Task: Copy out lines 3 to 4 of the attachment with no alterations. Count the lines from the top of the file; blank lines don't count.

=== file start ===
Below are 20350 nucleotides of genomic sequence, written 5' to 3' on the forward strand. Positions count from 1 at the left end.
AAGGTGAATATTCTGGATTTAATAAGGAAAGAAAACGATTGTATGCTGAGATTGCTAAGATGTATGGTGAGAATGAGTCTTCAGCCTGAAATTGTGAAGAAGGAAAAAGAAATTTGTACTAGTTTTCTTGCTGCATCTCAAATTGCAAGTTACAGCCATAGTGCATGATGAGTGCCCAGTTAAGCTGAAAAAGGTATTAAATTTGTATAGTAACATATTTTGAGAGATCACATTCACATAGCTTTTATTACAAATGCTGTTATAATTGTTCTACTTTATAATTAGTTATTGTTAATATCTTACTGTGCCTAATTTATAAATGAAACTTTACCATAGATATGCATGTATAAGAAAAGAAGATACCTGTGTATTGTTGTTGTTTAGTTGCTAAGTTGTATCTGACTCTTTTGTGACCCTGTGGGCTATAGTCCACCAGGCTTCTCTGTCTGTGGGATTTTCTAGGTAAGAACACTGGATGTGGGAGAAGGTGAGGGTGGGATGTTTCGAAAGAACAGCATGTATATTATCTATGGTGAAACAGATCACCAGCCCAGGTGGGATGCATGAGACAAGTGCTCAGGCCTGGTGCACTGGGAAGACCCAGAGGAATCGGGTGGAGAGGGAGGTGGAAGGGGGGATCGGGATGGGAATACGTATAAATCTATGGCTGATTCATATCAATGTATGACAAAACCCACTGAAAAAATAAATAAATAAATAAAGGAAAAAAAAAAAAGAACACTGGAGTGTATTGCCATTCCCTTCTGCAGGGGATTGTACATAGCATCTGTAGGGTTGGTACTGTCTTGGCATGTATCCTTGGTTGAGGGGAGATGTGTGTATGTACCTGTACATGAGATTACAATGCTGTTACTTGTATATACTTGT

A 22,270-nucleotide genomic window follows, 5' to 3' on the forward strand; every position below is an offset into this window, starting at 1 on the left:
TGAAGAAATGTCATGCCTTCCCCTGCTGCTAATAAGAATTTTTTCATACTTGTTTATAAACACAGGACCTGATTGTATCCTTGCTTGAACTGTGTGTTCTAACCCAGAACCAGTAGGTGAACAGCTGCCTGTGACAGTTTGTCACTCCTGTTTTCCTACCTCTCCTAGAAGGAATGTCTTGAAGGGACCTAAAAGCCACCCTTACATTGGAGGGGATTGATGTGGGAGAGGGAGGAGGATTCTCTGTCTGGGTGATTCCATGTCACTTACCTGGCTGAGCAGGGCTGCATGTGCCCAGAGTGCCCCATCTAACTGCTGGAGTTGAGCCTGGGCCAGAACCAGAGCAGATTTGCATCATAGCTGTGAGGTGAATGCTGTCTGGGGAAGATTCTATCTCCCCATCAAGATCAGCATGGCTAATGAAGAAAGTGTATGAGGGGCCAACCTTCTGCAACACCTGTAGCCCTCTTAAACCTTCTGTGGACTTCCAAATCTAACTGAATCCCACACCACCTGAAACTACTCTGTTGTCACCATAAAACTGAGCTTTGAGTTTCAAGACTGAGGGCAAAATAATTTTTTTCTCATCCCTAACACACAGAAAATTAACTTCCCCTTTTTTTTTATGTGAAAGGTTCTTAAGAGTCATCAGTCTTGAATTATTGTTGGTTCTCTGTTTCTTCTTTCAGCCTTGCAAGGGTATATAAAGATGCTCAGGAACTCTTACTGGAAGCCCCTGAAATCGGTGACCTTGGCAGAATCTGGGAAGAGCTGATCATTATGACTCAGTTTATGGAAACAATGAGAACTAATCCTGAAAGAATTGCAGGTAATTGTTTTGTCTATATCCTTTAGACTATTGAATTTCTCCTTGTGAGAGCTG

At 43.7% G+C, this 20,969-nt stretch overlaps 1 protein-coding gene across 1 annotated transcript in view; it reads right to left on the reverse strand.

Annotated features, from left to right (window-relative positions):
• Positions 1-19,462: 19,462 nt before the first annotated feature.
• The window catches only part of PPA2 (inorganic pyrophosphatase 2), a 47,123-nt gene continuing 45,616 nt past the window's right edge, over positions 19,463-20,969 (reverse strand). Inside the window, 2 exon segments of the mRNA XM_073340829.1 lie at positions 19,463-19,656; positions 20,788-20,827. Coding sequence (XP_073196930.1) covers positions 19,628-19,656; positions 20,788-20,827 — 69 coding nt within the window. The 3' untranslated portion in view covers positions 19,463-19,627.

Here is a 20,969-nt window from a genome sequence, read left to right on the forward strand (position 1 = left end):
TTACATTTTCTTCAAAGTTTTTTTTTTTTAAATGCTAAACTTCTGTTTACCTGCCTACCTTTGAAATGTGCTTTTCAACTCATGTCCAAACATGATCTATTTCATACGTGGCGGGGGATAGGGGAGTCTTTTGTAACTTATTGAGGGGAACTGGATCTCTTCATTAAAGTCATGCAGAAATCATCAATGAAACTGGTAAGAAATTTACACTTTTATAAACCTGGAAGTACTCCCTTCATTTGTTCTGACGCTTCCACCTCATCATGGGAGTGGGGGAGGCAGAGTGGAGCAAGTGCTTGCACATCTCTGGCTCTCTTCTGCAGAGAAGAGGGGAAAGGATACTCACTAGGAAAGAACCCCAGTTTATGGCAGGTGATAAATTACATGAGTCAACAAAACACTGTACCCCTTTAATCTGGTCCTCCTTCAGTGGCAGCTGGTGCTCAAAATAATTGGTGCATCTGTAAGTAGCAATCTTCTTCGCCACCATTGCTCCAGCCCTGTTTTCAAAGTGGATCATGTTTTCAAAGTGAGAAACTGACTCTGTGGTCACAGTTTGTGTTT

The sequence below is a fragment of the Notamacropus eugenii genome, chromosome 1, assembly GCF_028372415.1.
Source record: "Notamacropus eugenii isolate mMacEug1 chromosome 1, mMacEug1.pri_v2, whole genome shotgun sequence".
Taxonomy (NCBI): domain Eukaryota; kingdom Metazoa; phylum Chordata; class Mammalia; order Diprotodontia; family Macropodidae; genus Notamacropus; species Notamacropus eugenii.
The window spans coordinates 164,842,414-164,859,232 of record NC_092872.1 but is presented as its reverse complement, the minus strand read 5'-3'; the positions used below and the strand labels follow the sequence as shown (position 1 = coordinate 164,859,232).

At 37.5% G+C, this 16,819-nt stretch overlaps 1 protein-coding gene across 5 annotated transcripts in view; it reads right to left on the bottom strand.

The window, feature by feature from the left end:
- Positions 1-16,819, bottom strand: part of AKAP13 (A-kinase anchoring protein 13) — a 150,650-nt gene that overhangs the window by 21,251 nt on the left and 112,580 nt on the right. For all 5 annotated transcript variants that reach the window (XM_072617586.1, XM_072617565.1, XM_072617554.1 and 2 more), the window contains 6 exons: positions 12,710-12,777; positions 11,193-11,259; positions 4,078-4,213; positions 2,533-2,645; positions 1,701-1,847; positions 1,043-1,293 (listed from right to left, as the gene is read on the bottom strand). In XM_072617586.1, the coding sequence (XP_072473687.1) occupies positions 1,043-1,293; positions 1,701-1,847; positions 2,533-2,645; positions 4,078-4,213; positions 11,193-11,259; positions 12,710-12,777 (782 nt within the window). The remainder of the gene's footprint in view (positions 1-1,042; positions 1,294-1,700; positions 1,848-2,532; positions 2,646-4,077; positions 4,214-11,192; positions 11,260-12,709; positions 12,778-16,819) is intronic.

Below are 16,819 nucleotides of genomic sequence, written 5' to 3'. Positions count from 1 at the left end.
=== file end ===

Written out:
A 22,270-nucleotide genomic window follows, 5' to 3' on the forward strand; every position below is an offset into this window, starting at 1 on the left:
TGAAGAAATGTCATGCCTTCCCCTGCTGCTAATAAGAATTTTTTCATACTTGTTTATAAACACAGGACCTGATTGTATCCTTGCTTGAACTGTGTGTTCTAACCCAGAACCAGTAGGTGAACAGCTGCCTGTGACAGTTTGTCACTCCTGTTTTCCTACCTCTCCTAGAAGGAATGTCTTGAAGGGACCTAAAAGCCACCCTTACATTGGAGGGGATTGATGTGGGAGAGGGAGGAGGATTCTCTGTCTGGGTGATTCCATGTCACTTACCTGGCTGAGCAGGGCTGCATGTGCCCAGAGTGCCCCATCTAACTGCTGGAGTTGAGCCTGGGCCAGAACCAGAGCAGATTTGCATCATAGCTGTGAGGTGAATGCTGTCTGGGGAAGATTCTATCTCCCCATCAAGATCAGCATGGCTAATGAAGAAAGTGTATGAGGGGCCAACCTTCTGCAACACCTGTAGCCCTCTTAAACCTTCTGTGGACTTCCAAATCTAACTGAATCCCACACCACCTGAAACTACTCTGTTGTCACCATAAAACTGAGCTTTGAGTTTCAAGACTGAGGGCAAAATAATTTTTTTCTCATCCCTAACACACAGAAAATTAACTTCCCCTTTTTTTTTATGTGAAAGGTTCTTAAGAGTCATCAGTCTTGAATTATTGTTGGTTCTCTGTTTCTTCTTTCAGCCTTGCAAGGGTATATAAAGATGCTCAGGAACTCTTACTGGAAGCCCCTGAAATCGGTGACCTTGGCAGAATCTGGGAAGAGCTGATCATTATGACTCAGTTTATGGAAACAATGAGAACTAATCCTGAAAGAATTGCAGGTAATTGTTTTGTCTATATCCTTTAGACTATTGAATTTCTCCTTGTGAGAGCTG